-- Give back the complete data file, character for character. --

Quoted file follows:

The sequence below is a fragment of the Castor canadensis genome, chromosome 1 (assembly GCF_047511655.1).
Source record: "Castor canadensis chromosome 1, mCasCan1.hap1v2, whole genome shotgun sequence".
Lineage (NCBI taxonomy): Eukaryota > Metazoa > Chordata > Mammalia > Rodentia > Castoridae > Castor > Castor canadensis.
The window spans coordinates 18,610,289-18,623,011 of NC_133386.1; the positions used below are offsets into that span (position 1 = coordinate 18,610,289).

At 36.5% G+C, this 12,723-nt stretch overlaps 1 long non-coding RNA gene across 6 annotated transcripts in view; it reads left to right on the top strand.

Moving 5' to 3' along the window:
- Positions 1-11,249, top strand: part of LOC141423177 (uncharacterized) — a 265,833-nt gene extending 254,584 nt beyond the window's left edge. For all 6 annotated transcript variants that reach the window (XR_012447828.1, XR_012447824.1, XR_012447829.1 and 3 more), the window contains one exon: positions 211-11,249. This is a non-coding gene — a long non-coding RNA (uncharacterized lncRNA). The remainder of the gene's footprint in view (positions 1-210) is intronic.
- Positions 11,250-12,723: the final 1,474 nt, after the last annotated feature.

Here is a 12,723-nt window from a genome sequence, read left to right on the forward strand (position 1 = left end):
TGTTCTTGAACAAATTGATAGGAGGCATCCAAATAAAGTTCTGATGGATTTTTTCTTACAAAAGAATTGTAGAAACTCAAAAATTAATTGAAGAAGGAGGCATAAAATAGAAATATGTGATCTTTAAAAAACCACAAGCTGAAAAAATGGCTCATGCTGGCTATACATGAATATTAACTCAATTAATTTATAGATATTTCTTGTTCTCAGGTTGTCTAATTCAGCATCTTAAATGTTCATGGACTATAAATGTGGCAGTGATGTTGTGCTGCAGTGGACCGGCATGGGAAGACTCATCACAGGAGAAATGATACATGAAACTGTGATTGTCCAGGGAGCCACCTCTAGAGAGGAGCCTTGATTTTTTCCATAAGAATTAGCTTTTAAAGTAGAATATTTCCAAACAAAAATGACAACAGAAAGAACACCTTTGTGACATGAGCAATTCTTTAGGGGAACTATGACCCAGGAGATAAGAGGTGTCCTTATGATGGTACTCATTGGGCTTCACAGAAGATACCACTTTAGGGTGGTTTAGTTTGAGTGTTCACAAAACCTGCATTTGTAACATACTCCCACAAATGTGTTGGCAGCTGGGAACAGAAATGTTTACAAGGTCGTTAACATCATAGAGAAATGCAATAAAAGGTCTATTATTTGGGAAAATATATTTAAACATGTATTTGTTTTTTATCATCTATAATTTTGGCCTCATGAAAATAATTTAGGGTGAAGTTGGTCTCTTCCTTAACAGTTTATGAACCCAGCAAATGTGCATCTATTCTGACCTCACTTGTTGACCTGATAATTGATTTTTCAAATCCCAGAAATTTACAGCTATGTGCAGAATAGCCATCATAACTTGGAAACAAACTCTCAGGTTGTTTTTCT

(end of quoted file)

The sequence below is a fragment of the Castor canadensis genome, chromosome 1 (assembly GCF_047511655.1).
Source record: "Castor canadensis chromosome 1, mCasCan1.hap1v2, whole genome shotgun sequence".
Lineage (NCBI taxonomy): Eukaryota > Metazoa > Chordata > Mammalia > Rodentia > Castoridae > Castor > Castor canadensis.
The window spans coordinates 18,610,289-18,623,011 of NC_133386.1; the positions used below are offsets into that span (position 1 = coordinate 18,610,289).

At 36.5% G+C, this 12,723-nt stretch overlaps 1 long non-coding RNA gene across 6 annotated transcripts in view; it reads left to right on the top strand.

Moving 5' to 3' along the window:
- Positions 1-11,249, top strand: part of LOC141423177 (uncharacterized) — a 265,833-nt gene extending 254,584 nt beyond the window's left edge. For all 6 annotated transcript variants that reach the window (XR_012447828.1, XR_012447824.1, XR_012447829.1 and 3 more), the window contains one exon: positions 211-11,249. This is a non-coding gene — a long non-coding RNA (uncharacterized lncRNA). The remainder of the gene's footprint in view (positions 1-210) is intronic.
- Positions 11,250-12,723: the final 1,474 nt, after the last annotated feature.

Here is a 12,723-nt window from a genome sequence, read left to right on the forward strand (position 1 = left end):
TGTTCTTGAACAAATTGATAGGAGGCATCCAAATAAAGTTCTGATGGATTTTTTCTTACAAAAGAATTGTAGAAACTCAAAAATTAATTGAAGAAGGAGGCATAAAATAGAAATATGTGATCTTTAAAAAACCACAAGCTGAAAAAATGGCTCATGCTGGCTATACATGAATATTAACTCAATTAATTTATAGATATTTCTTGTTCTCAGGTTGTCTAATTCAGCATCTTAAATGTTCATGGACTATAAATGTGGCAGTGATGTTGTGCTGCAGTGGACCGGCATGGGAAGACTCATCACAGGAGAAATGATACATGAAACTGTGATTGTCCAGGGAGCCACCTCTAGAGAGGAGCCTTGATTTTTTCCATAAGAATTAGCTTTTAAAGTAGAATATTTCCAAACAAAAATGACAACAGAAAGAACACCTTTGTGACATGAGCAATTCTTTAGGGGAACTATGACCCAGGAGATAAGAGGTGTCCTTATGATGGTACTCATTGGGCTTCACAGAAGATACCACTTTAGGGTGGTTTAGTTTGAGTGTTCACAAAACCTGCATTTGTAACATACTCCCACAAATGTGTTGGCAGCTGGGAACAGAAATGTTTACAAGGTCGTTAACATCATAGAGAAATGCAATAAAAGGTCTATTATTTGGGAAAATATATTTAAACATGTATTTGTTTTTTATCATCTATAATTTTGGCCTCATGAAAATAATTTAGGGTGAAGTTGGTCTCTTCCTTAACAGTTTATGAACCCAGCAAATGTGCATCTATTCTGACCTCACTTGTTGACCTGATAATTGATTTTTCAAATCCCAGAAATTTACAGCTATGTGCAGAATAGCCATCATAACTTGGAAACAAACTCTCAGGTTGTTTTTCT